7. How well did you discuss these very questions?
Asking yourselves these questions are excellent tests of your ability to define and work out problems. Constructive discussion that leads to a mutually satisfactory solution means you know how to solve problems in your relationship. If not, get counseling before going further.
The skills couples need to keep intimacy alive in a long-term relationship differ from new relationship intimacy skills, and they're not easy to learn, because people don't talk about them. Basically, couples need to lower their expectations of romance and glamour and raise the level of fun they have together. Regular weekly talks (I call them State of the Union discussions) keep the problems minor, the resentment level down, and the communication open, so that there is time and space for intimacy. In a successful, long term relationship, passion becomes a shared sense of humor and goodwill toward each other. I spend every day teaching couples how to do these things.
Generally speaking, men value competency and problem solving. Women value intimacy and emotional connection. The truth is that learning successful problem solving ends fighting and power struggles, and therefore leads to more intimacy. You may think he's focused entirely on time, power or money, when he's really trying to create enough security that he can feel safe to let his guard down.
Intimacy is the art of making your partner feel understood and accepted. When this feeling is created, barriers fall. Gentle touch, eye contact a gentle sense of humor and the right words all create the atmosphere. Positive comments on your partner's looks or the day's activities positively will also help. Couples disconnect when they don't feel interested in each other any more. To reconnect, make an effort to listen and understand each others’ needs and wants. The most powerful thing you can do to keep a marriage strong is form a partnership, a team, where both parties feel respected, cared about and needed. If you really want to restore the marriage, begin not by complaining, but by seeking to understand your partner. Once the connection is there, you can begin to work out the issues.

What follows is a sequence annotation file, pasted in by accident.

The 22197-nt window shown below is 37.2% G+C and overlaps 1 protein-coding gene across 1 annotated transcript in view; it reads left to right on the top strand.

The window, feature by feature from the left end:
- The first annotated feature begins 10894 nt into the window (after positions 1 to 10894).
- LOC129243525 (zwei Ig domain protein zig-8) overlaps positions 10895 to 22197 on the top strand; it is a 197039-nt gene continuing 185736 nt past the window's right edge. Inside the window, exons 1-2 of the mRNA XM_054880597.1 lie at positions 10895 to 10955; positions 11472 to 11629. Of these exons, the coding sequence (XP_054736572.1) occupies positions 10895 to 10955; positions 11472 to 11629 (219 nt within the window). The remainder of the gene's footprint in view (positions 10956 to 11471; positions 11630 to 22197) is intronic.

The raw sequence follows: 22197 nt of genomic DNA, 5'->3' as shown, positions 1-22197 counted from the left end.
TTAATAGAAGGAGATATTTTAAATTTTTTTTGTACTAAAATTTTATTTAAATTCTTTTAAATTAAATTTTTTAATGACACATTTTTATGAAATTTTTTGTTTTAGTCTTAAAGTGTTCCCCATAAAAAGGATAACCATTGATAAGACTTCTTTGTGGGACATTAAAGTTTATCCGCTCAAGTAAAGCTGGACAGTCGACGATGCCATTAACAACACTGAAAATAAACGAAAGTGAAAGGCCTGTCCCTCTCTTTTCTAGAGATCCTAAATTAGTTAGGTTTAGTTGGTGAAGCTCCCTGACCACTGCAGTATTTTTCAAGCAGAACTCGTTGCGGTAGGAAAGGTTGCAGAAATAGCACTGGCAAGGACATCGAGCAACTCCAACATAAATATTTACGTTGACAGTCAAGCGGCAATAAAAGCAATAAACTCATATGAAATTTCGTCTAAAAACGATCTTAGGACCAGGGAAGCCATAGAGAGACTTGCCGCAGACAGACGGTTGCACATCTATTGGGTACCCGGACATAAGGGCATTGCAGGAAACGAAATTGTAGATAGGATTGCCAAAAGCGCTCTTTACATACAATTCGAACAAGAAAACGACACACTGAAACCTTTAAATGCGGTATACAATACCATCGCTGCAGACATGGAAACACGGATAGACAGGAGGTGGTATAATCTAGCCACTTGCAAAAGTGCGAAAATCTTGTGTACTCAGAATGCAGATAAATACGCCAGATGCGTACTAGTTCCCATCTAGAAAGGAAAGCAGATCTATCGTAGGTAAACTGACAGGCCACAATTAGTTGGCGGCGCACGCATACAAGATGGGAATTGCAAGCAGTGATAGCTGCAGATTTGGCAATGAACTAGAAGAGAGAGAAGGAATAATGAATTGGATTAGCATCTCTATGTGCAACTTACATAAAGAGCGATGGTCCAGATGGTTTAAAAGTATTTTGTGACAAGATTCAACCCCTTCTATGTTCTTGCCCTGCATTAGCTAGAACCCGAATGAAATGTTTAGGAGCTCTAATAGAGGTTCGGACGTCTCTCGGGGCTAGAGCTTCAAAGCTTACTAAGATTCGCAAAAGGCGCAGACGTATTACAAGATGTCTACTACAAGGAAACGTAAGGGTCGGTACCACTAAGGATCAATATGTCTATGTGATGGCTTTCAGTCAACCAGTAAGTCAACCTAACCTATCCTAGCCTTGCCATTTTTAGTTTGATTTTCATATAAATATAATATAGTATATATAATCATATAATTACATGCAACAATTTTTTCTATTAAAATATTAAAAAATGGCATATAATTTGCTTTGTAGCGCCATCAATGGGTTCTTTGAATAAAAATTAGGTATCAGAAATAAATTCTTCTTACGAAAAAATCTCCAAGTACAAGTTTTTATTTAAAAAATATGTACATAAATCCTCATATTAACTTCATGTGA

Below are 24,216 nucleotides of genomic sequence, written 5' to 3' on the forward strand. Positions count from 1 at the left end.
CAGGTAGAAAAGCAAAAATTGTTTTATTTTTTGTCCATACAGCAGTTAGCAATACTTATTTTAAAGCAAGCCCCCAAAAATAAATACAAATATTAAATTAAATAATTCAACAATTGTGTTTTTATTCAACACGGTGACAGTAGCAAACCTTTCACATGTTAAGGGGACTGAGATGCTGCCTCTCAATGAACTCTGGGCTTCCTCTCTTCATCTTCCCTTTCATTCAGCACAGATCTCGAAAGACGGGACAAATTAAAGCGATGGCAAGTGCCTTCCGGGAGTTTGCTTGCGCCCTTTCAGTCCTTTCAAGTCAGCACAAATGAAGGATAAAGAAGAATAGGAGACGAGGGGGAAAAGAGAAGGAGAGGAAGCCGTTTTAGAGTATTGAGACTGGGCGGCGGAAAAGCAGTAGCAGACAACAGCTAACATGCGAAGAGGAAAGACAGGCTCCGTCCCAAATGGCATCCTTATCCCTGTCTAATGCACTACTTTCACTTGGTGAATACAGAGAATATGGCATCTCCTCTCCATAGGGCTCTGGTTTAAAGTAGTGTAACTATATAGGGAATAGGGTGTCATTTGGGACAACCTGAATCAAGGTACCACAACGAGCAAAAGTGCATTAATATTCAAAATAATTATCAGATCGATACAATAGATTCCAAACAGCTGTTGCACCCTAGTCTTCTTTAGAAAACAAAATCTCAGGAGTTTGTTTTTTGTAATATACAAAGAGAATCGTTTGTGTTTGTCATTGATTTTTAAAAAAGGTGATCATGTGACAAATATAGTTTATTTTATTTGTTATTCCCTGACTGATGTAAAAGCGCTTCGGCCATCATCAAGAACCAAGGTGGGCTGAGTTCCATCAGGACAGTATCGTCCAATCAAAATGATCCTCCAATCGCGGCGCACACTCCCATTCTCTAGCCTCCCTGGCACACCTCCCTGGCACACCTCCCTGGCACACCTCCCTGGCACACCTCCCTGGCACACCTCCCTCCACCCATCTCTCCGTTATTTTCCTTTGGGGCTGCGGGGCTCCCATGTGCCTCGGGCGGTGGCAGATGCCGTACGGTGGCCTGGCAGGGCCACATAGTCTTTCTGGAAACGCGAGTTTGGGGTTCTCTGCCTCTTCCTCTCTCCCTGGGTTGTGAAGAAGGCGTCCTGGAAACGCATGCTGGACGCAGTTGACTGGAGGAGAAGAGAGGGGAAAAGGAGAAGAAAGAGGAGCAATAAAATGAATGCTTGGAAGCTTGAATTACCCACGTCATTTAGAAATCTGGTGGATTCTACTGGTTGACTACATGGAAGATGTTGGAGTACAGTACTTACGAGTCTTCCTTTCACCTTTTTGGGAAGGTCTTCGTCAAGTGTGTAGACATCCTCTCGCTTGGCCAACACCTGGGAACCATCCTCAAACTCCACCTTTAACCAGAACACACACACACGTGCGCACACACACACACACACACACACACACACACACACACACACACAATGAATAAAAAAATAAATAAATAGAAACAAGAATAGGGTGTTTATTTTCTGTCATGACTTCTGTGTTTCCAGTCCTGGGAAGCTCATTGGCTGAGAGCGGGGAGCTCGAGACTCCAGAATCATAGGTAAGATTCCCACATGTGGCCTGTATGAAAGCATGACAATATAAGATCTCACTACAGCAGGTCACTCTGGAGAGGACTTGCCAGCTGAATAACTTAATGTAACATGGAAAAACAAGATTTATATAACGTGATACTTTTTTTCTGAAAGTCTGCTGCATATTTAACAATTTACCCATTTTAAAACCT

One simple way to enhance your relationship is to create a relationship journal. The time investment is small, and the return is huge.
Every couple can benefit from creating a "Relationship Journal" It will become a positive reinforcement for your entire partnership. If you know what a "baby book" is like, this is a similar keepsake. Get a large, expandable scrapbook, carefully choosing the cover to reflect your mutual dreams. Begin the scrapbook with a few (no more than 4 or 5) highlights from your wedding. Choose only the most memorable moments. You already have your wedding album and video, plus honeymoon pictures to remember the details. Your Journal is for the most significant moments of your life together. Collect a few pictures (the bed in your hotel room?) and mementos of your wedding and honeymoon. Add a few notes about the most romantic moments. Throughout your life together, you can continue to add significant moments to your Journal. Paste in an anniversary card, two or three pictures of each vacation, a picture of your new home, each baby or new pet when it arrives, mementos of career achievements, children's artwork, and love notes to each other. Whenever you need encouragement, you can pull this book out and look at it together. Not only will it make each occasion memorable, but each new page will remind you of all the important milestones you have shared together. As this book grows, it will become one of your most precious possessions, a tangible expression of the power and joy in your marriage. (© 2017 Tina B. Tessina Adapted from How to Be Happy Partners: Working it Out Together )
For low-cost counseling, email me at email@example.com